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Old School Drawing Exercises and 2D CAD

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SillyOldDuffer03/07/2020 12:23:07
5931 forum posts
1282 photos

While I ponder Michael's problem and worry from his video if Thales is pronounced Thay Lees or Talez, here's another hard one. Well I think it's hard!

Replicate the curve of this moulding by whatever method. Clue - it's generated from a 1.5" radius semicircle, but the semi-circle's origin isn't on the 60° line. Whilst a CAD package can draw the spline curve given relatively few points to follow, producing a 'fair curve' manually needs several.

moulding.jpg

Nigel complained about hard-to-make drawings and this might be a good example! But shapes like this are common in the real-world. Streamlining and decorative work demand tricky curves, and made cheaply too! My stair bannister is an example, and dining room coving is another. No sympathy for the poor old tool-maker - the curve has to look right!

Dave

Georgineer03/07/2020 12:26:27
367 forum posts
16 photos

This thread is taking some very interesting directions. Keep it up, lads!

And Neil,your knurler looks useful. Would it make a suitable subject for MEW?

George B.

Georgineer03/07/2020 12:29:23
367 forum posts
16 photos

SOD, when my wife worked for the engineering firm Thales it was pronounced Tallis!

G.

Neil Wyatt03/07/2020 12:56:48
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Posted by SillyOldDuffer on 03/07/2020 12:23:07:

While I ponder Michael's problem and worry from his video if Thales is pronounced Thay Lees or Talez, here's another hard one. Well I think it's hard!

Replicate the curve of this moulding by whatever method. Clue - it's generated from a 1.5" radius semicircle, but the semi-circle's origin isn't on the 60° line. Whilst a CAD package can draw the spline curve given relatively few points to follow, producing a 'fair curve' manually needs several.

moulding.jpg

Nigel complained about hard-to-make drawings and this might be a good example! But shapes like this are common in the real-world. Streamlining and decorative work demand tricky curves, and made cheaply too! My stair bannister is an example, and dining room coving is another. No sympathy for the poor old tool-maker - the curve has to look right!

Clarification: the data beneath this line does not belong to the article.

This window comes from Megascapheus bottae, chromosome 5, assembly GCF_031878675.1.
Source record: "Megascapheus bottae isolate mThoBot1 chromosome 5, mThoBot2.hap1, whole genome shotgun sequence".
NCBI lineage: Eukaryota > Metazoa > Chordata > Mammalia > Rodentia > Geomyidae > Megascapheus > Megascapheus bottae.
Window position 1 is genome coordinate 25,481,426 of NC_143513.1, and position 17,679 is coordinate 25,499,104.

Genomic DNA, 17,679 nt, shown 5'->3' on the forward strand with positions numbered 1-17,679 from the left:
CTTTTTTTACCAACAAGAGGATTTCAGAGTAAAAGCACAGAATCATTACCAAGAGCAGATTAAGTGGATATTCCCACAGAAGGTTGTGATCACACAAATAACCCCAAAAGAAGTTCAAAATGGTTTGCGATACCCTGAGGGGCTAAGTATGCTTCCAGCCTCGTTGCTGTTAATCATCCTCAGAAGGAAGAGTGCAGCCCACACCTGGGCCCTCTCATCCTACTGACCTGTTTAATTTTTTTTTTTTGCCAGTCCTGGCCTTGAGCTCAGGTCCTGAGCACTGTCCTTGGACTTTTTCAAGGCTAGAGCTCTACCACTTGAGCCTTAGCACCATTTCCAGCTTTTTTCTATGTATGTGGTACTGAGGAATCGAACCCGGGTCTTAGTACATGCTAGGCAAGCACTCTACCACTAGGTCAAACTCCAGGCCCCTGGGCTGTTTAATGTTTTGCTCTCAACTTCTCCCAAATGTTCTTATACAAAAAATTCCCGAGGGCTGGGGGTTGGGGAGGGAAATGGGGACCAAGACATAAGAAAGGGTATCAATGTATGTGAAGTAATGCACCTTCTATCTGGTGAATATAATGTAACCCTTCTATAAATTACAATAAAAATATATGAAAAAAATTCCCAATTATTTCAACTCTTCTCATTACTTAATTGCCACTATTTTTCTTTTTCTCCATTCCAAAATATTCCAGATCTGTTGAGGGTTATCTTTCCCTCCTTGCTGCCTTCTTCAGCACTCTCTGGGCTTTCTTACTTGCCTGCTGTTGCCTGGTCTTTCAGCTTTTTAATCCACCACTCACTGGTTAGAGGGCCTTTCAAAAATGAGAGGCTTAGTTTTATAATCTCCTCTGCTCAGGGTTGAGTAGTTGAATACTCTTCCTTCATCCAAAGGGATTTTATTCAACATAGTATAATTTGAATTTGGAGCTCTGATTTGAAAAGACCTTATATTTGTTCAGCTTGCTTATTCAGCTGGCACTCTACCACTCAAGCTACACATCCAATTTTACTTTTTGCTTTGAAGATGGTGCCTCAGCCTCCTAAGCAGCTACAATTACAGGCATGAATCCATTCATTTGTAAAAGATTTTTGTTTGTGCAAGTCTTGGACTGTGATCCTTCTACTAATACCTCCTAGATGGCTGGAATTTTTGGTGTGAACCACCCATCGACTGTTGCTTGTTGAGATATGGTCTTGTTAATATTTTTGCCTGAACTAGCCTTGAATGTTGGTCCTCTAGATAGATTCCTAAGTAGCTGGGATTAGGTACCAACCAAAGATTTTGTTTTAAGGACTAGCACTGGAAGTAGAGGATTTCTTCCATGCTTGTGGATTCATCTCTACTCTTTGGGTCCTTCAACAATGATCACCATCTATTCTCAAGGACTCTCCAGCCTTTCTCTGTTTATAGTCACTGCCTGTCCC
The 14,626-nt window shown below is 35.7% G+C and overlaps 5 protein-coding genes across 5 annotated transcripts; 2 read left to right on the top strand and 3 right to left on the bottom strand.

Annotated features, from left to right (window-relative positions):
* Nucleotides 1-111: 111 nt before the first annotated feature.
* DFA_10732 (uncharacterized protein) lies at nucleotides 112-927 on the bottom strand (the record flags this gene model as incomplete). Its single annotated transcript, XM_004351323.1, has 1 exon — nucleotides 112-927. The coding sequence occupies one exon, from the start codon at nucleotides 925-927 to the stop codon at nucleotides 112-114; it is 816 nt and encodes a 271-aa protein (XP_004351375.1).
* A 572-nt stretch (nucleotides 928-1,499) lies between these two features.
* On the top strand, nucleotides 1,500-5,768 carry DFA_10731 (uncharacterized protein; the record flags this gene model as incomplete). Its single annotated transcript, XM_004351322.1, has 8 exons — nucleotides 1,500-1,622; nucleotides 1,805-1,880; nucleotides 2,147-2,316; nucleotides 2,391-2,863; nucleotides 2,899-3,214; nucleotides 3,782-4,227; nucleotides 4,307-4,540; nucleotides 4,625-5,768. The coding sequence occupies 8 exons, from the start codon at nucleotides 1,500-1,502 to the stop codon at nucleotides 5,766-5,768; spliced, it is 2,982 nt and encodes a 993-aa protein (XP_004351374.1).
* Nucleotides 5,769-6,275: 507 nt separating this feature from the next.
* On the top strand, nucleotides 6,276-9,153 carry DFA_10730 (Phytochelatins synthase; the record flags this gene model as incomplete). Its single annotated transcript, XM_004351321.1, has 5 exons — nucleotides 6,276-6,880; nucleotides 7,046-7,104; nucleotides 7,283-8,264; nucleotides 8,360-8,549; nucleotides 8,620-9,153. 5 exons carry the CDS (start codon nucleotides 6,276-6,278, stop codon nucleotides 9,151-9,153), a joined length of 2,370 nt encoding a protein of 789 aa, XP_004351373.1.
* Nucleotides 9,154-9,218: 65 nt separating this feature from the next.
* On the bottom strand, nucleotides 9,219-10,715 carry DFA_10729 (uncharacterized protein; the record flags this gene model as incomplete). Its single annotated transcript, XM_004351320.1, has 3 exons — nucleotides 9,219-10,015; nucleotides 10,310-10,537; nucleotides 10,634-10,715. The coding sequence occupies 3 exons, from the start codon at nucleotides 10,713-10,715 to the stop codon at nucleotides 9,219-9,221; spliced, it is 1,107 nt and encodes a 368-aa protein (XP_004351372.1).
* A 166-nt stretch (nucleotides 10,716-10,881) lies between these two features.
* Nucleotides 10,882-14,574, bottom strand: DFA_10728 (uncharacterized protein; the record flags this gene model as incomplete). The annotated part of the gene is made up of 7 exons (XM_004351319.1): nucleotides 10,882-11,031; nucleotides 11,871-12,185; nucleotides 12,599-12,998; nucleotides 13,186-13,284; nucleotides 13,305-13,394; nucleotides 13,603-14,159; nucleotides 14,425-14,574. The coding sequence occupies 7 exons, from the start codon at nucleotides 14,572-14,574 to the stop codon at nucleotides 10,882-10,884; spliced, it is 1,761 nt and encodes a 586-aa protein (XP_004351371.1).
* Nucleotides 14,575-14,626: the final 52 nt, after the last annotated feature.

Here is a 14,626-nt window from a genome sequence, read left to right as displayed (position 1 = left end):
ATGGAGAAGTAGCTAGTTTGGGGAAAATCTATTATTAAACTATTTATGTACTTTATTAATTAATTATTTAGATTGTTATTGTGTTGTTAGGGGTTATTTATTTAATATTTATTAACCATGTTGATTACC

Dave

With CAD the curve is best done as a simple bezier with a control point at each end. Trivially simple.

Manually just as easy using French curves, the hard bit being finding mine if they turn out not to be where I put them years ago...

Neil

Neil Wyatt03/07/2020 12:57:44
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Posted by Georgineer on 03/07/2020 12:26:27:

This thread is taking some very interesting directions. Keep it up, lads!

And Neil,your knurler looks useful. Would it make a suitable subject for MEW?

George B.

It's not mine, it's Gary's!

Not 100% sure but I think the design looks familar.

Neil

duncan webster03/07/2020 12:59:51
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SODs latest:

assuming we are to use 2 arcs, unless both radii are specified there are an infinite number of solutions

blowlamp03/07/2020 13:22:38
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My best guess for the centre location of the 1.5" rad arc is at about 2.5" to the right & 1.5" down from the top/left corner. I'm suspecting a 0.625" rad arc at the top and a 3.125" rad arc at the bottom to join all three together tangentially.

Martin.

Gary Wooding03/07/2020 13:45:41
731 forum posts
192 photos

How about this?

mecadprob2.jpg

Gary Wooding03/07/2020 13:54:44
731 forum posts
192 photos
Posted by Neil Wyatt on 03/07/2020 12:57:44:
Posted by Georgineer on 03/07/2020 12:26:27: